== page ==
Round 4, Pick 121: Shawn Nelson

Picking Shawn Nelson was a great value find in the fourth round. The fact it was a position of need makes it even better.. As it stands, however, Nelson had some injuries this year and ended up being Buffalo’s 6th-best receiver in terms of yards.

He also only had one touchdown, in the first game of the season, after being billed as a big red-zone target. The production wasn’t the best, especially since the depth chart had plenty of injuries, allowing him to move into the starting position early on. I’d expect him to progress into a more reliable passing game threat in 2010.

Round 5, Pick 147: Nic Harris

He may have been a safety transitioning to linebacker in the pros, but it’s still disappointing that he barely got on the field until late in the season despite a slew of injuries in front of him. However, maybe that was partially Jauron and his tendency to play veteran street free agents at linebacker ahead of draftees.

Most of my concerns about this pick are larger issues than simply Harris. Primarily, I’d love to rant about Buffalo’s refusal to pick a LB before the fifth round with Keith Ellison as an incumbent.

But without digressing too much, Harris may be able to come into his own as a linebacker and his versatility was nice when our depth at multiple positions was tested. However, if the Bills change their defensive system at all, I don’t see Harris as being much of a fit for any position.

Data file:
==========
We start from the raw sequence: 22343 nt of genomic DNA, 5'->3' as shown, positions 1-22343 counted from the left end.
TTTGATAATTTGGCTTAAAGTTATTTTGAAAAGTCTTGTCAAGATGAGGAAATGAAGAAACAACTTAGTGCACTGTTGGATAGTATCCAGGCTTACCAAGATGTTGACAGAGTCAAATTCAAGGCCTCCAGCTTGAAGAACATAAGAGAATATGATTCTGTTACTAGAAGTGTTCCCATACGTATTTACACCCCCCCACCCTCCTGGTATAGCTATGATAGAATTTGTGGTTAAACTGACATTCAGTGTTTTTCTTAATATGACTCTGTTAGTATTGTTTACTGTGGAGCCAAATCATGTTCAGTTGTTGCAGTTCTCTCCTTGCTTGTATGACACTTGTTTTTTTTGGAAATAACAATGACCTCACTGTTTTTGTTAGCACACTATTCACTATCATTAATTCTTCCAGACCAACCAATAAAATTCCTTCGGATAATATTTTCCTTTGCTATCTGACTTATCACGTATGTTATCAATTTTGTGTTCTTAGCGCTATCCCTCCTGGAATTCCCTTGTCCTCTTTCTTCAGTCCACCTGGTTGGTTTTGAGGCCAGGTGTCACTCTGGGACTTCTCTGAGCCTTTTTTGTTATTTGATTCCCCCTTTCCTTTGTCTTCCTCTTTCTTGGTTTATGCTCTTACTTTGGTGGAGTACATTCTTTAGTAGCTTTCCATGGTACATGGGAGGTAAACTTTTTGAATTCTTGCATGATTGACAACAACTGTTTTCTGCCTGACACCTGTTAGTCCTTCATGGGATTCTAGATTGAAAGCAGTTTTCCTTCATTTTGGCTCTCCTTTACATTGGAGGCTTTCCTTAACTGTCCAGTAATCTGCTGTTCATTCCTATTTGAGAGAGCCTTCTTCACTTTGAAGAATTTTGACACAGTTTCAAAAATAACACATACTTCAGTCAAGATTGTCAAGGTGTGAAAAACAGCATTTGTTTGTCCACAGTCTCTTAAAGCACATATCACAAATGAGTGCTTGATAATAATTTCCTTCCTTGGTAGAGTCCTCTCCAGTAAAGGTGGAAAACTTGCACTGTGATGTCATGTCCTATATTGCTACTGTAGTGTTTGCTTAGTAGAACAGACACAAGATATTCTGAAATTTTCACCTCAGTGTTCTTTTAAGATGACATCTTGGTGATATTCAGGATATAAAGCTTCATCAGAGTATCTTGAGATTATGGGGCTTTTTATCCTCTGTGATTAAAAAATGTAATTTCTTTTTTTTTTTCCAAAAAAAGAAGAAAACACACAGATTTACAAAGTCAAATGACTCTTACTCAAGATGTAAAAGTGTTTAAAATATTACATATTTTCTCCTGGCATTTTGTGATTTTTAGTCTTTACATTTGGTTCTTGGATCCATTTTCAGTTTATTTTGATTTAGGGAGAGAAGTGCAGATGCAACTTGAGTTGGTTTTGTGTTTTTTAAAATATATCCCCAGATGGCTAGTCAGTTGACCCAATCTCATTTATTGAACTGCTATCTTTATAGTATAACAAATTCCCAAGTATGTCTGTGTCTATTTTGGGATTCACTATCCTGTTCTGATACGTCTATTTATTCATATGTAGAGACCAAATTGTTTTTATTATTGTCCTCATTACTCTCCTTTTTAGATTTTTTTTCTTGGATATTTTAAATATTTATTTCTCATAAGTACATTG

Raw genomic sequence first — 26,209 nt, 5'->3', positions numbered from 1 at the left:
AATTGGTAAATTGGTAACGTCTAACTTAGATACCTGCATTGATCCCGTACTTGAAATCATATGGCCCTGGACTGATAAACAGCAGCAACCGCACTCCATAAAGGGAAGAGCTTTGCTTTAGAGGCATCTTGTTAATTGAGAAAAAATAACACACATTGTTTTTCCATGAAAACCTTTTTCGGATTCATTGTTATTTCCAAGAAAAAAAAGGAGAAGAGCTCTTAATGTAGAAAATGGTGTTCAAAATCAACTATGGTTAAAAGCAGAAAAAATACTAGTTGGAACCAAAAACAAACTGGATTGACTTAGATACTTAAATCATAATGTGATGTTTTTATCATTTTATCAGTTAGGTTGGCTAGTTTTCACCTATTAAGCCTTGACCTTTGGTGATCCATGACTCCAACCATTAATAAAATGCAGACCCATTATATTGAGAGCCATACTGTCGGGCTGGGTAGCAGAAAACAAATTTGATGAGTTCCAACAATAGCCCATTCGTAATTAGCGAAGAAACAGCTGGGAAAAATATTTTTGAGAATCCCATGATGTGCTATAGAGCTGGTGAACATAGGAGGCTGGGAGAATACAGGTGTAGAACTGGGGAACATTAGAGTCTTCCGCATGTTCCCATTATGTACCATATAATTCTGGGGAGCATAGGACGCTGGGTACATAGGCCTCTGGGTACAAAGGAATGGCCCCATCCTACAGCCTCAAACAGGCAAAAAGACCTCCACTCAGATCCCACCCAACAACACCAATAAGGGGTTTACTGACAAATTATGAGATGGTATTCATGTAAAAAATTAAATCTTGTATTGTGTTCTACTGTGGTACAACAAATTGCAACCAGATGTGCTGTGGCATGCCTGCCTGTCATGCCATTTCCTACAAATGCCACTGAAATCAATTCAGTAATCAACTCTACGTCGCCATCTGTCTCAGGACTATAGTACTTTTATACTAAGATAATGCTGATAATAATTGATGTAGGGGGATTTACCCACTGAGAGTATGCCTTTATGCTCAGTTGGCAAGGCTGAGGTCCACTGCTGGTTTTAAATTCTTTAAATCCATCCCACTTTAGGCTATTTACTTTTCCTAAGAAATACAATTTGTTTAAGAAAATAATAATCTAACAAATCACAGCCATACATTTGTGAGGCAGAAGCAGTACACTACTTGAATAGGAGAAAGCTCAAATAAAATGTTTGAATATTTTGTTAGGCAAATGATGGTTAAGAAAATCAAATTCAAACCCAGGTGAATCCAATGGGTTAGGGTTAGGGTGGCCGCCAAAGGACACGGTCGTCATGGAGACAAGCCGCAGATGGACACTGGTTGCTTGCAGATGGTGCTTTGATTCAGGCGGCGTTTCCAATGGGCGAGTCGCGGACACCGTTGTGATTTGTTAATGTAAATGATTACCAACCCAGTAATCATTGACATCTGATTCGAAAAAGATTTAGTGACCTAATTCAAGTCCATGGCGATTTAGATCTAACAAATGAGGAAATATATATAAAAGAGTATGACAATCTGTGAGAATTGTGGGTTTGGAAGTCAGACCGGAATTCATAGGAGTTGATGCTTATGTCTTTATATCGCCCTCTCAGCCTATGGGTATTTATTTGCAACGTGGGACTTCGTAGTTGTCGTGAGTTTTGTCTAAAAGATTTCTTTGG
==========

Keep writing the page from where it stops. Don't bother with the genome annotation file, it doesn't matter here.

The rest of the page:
Round 6, Pick 183: Cary Harris

Hopefully readers notice a pattern with these explanations; it was nice to have him around after our depth chart was ravaged by injuries. However, considering he should never have been on this roster, I don’t see much value in two interceptions in a utterly meaningless season finale.  He doesn’t appear to have much of future here on a team deep at corner unless he happens to develop into another Jabari Greer on the practice squad next year.

Round 7, Pick 220: Ellis Lankster

Lankster obviously didn’t get much playing time, but I’m having a hard time dumping a seventh round pick that played well enough to make the roster. He seems to have the ability to develop into a nickel back.

I’ll go as far to say he has a shot at being a fixture on the team, but a new coaching staff may see things differently, especially with a roster loaded with cornerbacks. I would personally like to see him play free safety behind Byrd as Lankster is also perceived to be a ball hawk. We got a glimpse of that in the preseason.